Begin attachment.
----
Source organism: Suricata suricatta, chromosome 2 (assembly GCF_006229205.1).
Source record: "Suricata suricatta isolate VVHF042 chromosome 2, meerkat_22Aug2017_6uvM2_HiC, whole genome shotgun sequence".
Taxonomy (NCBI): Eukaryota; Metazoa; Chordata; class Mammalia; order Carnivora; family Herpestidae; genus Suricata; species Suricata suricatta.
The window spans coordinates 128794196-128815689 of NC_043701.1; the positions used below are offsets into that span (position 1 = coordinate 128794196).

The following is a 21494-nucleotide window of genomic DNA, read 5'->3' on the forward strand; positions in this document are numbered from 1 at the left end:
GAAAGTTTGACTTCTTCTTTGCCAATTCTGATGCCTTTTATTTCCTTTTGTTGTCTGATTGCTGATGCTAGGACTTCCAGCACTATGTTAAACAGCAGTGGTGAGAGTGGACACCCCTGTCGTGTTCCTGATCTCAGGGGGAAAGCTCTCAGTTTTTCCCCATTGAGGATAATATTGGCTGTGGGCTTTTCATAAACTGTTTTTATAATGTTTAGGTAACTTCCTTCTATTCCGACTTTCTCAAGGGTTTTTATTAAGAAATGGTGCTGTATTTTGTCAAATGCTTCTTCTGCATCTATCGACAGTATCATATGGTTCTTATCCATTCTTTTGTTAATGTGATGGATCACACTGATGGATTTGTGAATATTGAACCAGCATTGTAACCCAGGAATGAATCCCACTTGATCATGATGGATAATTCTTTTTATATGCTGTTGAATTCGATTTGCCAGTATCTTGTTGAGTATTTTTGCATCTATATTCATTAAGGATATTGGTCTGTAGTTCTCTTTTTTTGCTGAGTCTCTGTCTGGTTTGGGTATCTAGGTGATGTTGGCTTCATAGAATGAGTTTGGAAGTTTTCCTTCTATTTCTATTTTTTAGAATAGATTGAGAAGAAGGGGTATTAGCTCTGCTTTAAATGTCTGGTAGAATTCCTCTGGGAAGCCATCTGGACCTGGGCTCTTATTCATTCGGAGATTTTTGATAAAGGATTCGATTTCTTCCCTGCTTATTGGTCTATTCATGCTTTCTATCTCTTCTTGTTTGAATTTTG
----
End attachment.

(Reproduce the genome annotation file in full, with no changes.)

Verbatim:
Source organism: Suricata suricatta, chromosome 2 (assembly GCF_006229205.1).
Source record: "Suricata suricatta isolate VVHF042 chromosome 2, meerkat_22Aug2017_6uvM2_HiC, whole genome shotgun sequence".
Taxonomy (NCBI): Eukaryota; Metazoa; Chordata; class Mammalia; order Carnivora; family Herpestidae; genus Suricata; species Suricata suricatta.
The window spans coordinates 128794196-128815689 of NC_043701.1; the positions used below are offsets into that span (position 1 = coordinate 128794196).

The following is a 21494-nucleotide window of genomic DNA, read 5'->3' on the forward strand; positions in this document are numbered from 1 at the left end:
GAAAGTTTGACTTCTTCTTTGCCAATTCTGATGCCTTTTATTTCCTTTTGTTGTCTGATTGCTGATGCTAGGACTTCCAGCACTATGTTAAACAGCAGTGGTGAGAGTGGACACCCCTGTCGTGTTCCTGATCTCAGGGGGAAAGCTCTCAGTTTTTCCCCATTGAGGATAATATTGGCTGTGGGCTTTTCATAAACTGTTTTTATAATGTTTAGGTAACTTCCTTCTATTCCGACTTTCTCAAGGGTTTTTATTAAGAAATGGTGCTGTATTTTGTCAAATGCTTCTTCTGCATCTATCGACAGTATCATATGGTTCTTATCCATTCTTTTGTTAATGTGATGGATCACACTGATGGATTTGTGAATATTGAACCAGCATTGTAACCCAGGAATGAATCCCACTTGATCATGATGGATAATTCTTTTTATATGCTGTTGAATTCGATTTGCCAGTATCTTGTTGAGTATTTTTGCATCTATATTCATTAAGGATATTGGTCTGTAGTTCTCTTTTTTTGCTGAGTCTCTGTCTGGTTTGGGTATCTAGGTGATGTTGGCTTCATAGAATGAGTTTGGAAGTTTTCCTTCTATTTCTATTTTTTAGAATAGATTGAGAAGAAGGGGTATTAGCTCTGCTTTAAATGTCTGGTAGAATTCCTCTGGGAAGCCATCTGGACCTGGGCTCTTATTCATTCGGAGATTTTTGATAAAGGATTCGATTTCTTCCCTGCTTATTGGTCTATTCATGCTTTCTATCTCTTCTTGTTTGAATTTTG